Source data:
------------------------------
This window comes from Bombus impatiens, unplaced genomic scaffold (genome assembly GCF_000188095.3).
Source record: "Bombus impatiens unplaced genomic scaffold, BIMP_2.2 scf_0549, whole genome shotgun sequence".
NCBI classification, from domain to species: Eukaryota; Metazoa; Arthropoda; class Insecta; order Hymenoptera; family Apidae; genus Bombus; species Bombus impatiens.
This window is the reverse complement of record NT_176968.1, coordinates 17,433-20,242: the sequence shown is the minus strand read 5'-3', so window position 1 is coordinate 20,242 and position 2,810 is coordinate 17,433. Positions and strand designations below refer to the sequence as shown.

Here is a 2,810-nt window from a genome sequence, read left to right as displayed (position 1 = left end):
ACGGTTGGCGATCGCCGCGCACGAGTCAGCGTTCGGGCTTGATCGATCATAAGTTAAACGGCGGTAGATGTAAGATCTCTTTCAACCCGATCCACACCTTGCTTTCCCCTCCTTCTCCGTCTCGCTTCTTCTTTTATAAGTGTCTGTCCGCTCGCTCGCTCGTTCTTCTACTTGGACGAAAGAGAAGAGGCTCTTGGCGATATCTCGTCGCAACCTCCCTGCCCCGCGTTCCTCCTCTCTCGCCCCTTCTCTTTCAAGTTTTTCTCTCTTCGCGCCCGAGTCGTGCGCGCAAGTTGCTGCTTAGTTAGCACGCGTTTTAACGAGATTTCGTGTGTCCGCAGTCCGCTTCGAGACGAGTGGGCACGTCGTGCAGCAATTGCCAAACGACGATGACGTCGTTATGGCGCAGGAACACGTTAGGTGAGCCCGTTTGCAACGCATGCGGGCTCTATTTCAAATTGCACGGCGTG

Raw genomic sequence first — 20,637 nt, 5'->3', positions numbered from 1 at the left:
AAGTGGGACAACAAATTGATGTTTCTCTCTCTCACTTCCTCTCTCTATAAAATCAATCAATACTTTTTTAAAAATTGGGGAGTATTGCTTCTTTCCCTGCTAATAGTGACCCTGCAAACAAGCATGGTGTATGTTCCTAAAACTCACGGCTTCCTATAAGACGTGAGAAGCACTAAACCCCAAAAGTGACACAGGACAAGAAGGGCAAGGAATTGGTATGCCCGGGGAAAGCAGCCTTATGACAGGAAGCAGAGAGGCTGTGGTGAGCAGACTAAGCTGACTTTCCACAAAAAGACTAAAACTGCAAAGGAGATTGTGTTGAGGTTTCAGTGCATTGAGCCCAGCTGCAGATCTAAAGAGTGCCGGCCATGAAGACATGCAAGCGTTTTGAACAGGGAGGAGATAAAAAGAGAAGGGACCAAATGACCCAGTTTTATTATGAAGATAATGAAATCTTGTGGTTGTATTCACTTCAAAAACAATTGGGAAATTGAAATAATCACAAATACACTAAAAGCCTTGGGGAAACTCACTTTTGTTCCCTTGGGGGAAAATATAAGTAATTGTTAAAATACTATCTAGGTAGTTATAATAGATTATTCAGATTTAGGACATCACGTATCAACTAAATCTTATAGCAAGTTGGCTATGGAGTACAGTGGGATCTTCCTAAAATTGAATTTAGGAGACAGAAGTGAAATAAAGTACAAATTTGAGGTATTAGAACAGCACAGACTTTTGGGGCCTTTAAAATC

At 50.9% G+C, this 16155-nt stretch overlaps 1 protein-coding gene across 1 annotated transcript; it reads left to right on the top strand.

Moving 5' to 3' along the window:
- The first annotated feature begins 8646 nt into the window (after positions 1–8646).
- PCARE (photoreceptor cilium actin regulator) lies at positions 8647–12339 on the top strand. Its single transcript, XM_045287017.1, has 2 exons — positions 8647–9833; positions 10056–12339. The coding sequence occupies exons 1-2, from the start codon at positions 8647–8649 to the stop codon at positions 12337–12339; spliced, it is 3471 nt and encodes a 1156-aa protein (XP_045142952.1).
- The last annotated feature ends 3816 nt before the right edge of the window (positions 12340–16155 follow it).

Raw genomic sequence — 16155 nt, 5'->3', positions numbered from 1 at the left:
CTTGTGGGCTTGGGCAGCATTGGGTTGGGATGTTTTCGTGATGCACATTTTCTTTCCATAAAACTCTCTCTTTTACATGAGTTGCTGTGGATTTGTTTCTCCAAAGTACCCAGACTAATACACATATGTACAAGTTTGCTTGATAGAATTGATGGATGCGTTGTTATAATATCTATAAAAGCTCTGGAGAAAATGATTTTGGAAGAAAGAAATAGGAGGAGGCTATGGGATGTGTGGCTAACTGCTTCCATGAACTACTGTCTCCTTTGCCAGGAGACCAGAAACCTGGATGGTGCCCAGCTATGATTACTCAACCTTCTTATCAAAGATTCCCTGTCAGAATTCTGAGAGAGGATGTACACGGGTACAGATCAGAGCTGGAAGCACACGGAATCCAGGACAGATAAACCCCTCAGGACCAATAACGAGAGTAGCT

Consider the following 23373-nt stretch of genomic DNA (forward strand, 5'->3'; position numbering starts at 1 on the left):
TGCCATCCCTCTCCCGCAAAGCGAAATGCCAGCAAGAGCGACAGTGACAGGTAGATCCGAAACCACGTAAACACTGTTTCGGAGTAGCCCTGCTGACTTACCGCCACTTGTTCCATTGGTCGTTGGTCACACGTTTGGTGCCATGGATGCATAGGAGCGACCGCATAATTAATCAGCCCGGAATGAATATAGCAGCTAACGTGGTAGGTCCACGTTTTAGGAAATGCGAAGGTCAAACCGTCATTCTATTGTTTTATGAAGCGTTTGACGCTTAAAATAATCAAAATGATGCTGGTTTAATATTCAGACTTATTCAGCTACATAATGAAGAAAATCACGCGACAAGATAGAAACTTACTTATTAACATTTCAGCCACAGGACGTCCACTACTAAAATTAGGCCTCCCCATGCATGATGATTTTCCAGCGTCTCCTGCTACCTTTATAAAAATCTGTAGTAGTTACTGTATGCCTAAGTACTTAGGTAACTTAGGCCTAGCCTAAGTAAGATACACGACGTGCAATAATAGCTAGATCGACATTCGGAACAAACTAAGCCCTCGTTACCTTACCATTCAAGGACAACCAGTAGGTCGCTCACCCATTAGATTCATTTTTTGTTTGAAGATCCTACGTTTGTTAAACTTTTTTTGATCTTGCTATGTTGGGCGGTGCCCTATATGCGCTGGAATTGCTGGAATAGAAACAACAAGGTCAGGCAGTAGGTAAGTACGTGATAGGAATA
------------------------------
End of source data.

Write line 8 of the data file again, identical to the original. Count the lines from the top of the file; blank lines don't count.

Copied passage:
AAGTGGGACAACAAATTGATGTTTCTCTCTCTCACTTCCTCTCTCTATAAAATCAATCAATACTTTTTTAAAAATTGGGGAGTATTGCTTCTTTCCCTGCTAATAGTGACCCTGCAAACAAGCATGGTGTATGTTCCTAAAACTCACGGCTTCCTATAAGACGTGAGAAGCACTAAACCCCAAAAGTGACACAGGACAAGAAGGGCAAGGAATTGGTATGCCCGGGGAAAGCAGCCTTATGACAGGAAGCAGAGAGGCTGTGGTGAGCAGACTAAGCTGACTTTCCACAAAAAGACTAAAACTGCAAAGGAGATTGTGTTGAGGTTTCAGTGCATTGAGCCCAGCTGCAGATCTAAAGAGTGCCGGCCATGAAGACATGCAAGCGTTTTGAACAGGGAGGAGATAAAAAGAGAAGGGACCAAATGACCCAGTTTTATTATGAAGATAATGAAATCTTGTGGTTGTATTCACTTCAAAAACAATTGGGAAATTGAAATAATCACAAATACACTAAAAGCCTTGGGGAAACTCACTTTTGTTCCCTTGGGGGAAAATATAAGTAATTGTTAAAATACTATCTAGGTAGTTATAATAGATTATTCAGATTTAGGACATCACGTATCAACTAAATCTTATAGCAAGTTGGCTATGGAGTACAGTGGGATCTTCCTAAAATTGAATTTAGGAGACAGAAGTGAAATAAAGTACAAATTTGAGGTATTAGAACAGCACAGACTTTTGGGGCCTTTAAAATC